- Anne Ornish, Anne Ornish is the Digital Director of Ornish Lifestyle Medicine and Vice President of Program Development at the nonprofit Preventive Medicine Research Institute.
- Dan Buettner, Blue Zones expert and author of The Blue Zones Secrets for Longer Living
- Dean Ornish, MD, Dean Ornish, MD, is the founder of the nonprofit Preventive Medicine Research Institute in Sausalito, California, and a Clinical Professor of Medicine at the University of California, San Francisco.
The couple is sharing some of their findings in their new book, Undo It! With Ornish, where they explain that many illnesses, including chronic inflammation, oxidative stress (an interruption in the natural balance of free radicals and antioxidants in your system), and changes to your microbiome, originate from the same sources. They've found that most of these biological concerns can be traced back to four key lifestyle habits: How we eat, manage our stress, move our bodies, and prioritize our interpersonal relationships. (At the moment, the Ornishes are conducting the first randomized trial to determine if improving these four lifestyle habits can reverse early stage Alzheimer's disease.)
"This theory provides a more scientific basis for understanding disease and helps explain why Blue Zone regions and some Asian countries have had low rates of all these different chronic diseases," Dr. Ornish recently shared in an interview with longevity expert Dan Buettner, founder of the Blue Zones, who studies places in the world where people tend to live exceptionally long, healthy lives.
Below, we break down the top four longevity lifestyle tips we can learn from the longest-living people in the world. Read ahead to learn the diet, stress management, physical activity, and socializing habits they employ for a longer, healthier life.
4 longevity lifestyle tips from the longest-living people on Earth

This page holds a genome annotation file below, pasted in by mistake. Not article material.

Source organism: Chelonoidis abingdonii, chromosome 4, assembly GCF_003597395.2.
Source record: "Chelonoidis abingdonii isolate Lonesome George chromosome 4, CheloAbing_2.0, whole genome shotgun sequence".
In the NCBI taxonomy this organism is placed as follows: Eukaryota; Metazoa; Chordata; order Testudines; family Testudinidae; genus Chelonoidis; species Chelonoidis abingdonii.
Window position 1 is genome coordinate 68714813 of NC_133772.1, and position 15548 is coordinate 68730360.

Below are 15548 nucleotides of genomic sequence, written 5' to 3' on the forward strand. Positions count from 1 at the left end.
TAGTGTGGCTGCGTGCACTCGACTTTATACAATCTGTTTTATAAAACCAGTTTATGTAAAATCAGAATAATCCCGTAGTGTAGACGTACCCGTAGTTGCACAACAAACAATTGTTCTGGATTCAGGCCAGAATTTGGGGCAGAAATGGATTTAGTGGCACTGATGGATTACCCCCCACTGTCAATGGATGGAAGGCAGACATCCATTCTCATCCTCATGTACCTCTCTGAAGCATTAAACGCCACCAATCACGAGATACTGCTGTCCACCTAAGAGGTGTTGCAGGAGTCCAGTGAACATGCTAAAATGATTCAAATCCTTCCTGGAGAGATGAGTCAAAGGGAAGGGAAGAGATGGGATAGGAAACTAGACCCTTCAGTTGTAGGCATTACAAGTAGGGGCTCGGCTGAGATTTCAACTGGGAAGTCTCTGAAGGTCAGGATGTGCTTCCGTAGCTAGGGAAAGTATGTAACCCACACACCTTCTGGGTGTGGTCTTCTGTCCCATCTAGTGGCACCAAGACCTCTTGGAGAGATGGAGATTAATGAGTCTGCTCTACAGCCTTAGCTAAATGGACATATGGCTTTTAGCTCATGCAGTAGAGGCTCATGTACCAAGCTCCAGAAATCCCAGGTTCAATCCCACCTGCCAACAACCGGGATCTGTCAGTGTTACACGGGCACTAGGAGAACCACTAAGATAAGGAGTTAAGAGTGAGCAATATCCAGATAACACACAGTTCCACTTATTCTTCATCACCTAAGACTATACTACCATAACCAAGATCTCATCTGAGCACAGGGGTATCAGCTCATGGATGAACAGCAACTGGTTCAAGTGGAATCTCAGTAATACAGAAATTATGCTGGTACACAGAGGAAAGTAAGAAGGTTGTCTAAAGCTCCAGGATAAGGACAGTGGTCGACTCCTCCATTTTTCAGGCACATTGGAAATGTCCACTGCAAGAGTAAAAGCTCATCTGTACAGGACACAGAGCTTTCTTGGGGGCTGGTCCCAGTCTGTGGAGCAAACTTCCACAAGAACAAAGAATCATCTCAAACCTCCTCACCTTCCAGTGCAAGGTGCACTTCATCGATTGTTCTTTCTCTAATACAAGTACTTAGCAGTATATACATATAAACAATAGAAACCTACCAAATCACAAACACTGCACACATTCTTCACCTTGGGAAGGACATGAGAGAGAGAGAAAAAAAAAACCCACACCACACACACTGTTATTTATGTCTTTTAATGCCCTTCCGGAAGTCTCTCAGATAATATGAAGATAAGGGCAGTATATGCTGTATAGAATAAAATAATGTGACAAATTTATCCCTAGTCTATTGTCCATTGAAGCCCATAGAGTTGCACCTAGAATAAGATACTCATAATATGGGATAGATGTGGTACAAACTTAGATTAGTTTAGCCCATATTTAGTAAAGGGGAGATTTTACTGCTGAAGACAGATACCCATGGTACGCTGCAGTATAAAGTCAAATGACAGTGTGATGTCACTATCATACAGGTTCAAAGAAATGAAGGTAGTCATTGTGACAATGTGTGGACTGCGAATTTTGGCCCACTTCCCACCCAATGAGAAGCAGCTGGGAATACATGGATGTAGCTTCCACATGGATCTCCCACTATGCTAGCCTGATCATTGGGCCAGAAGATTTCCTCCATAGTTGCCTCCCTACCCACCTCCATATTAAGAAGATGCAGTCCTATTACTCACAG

1. They eat plant-based diets
When it comes to filling their plates, the folks of the Blue Zones focus on plants. "They're eating 90 to 100 percent plant-based food beyond a shadow of a doubt," Buettner previously told Well+Good. Why? Because foods like vegetables, fruits, grains, and beans benefit your heart, gut, and brain. Plus, plant-based diets are associated with a lower risk of heart disease, prevention of type two diabetes, a reduced risk of cancer, the prevention of Alzheimer's Disease (and the list goes on).
The people of the Blue Zones also eat small playing card-size portions of meat on occasion, and generally stick to drinking water, coffee, and—yes!—wine.
Enjoy your vegetables with this vegan Italian meatball soup:
2. They manage stress by gardening
Researchers are really just beginning to understand how stress contributes to disease, but early findings indicate that the mental turmoil caused by a too-long to-do list or one too many nights of poor sleep essentially compromises our body's ability to regulate inflammation. And scientists now believe that this can cause diseases like Alzheimer's to both develop and progress—hence why stress management is a huge part of protecting your body and mind from disease.
Luckily, there are many ways to mitigate stress—from meditation to prayer to dancing. But in the Blue Zones, gardening is perhaps the most popular form of stress relief. The positive side effects of gardening include delayed symptoms of dementia, and improved mental and physical health.
3. Blue Zone residents stay physically active throughout their day
Blue Zone residents aren’t known to do strenuous workouts, but their lives are dynamic, Emily Kiberd, DC, founder of New York City’s Urban Wellness Clinic, previously told Well+Good. For example, they walk to the grocery store, dance, practice thai chi, and ride their bikes basically everywhere. FYI, walking, dancing, and biking have all been shown to lower your risk of cardiovascular disease. So keep in mind that your morning stroll and lunchtime dance break are making a difference (even if each one only lasts 15 minutes).
4. They stay closely connected to their communities
Go figure: Having people in your life who love and care for you—and who you love and care for in return—is good for you. "Love is not something you hear about often in mainstream medicine, and that’s the part that our participants are most apprehensive about, even though it’s probably the most valuable," says Anne Ornish. One study demonstrated that dementia risk in people above the age of 75 was lowest for those who had various, satisfying social connections.
So when you're thinking about how to take care of yourself today, make sure to pencil in some time with someone you love. Your body will thank you in the long run.
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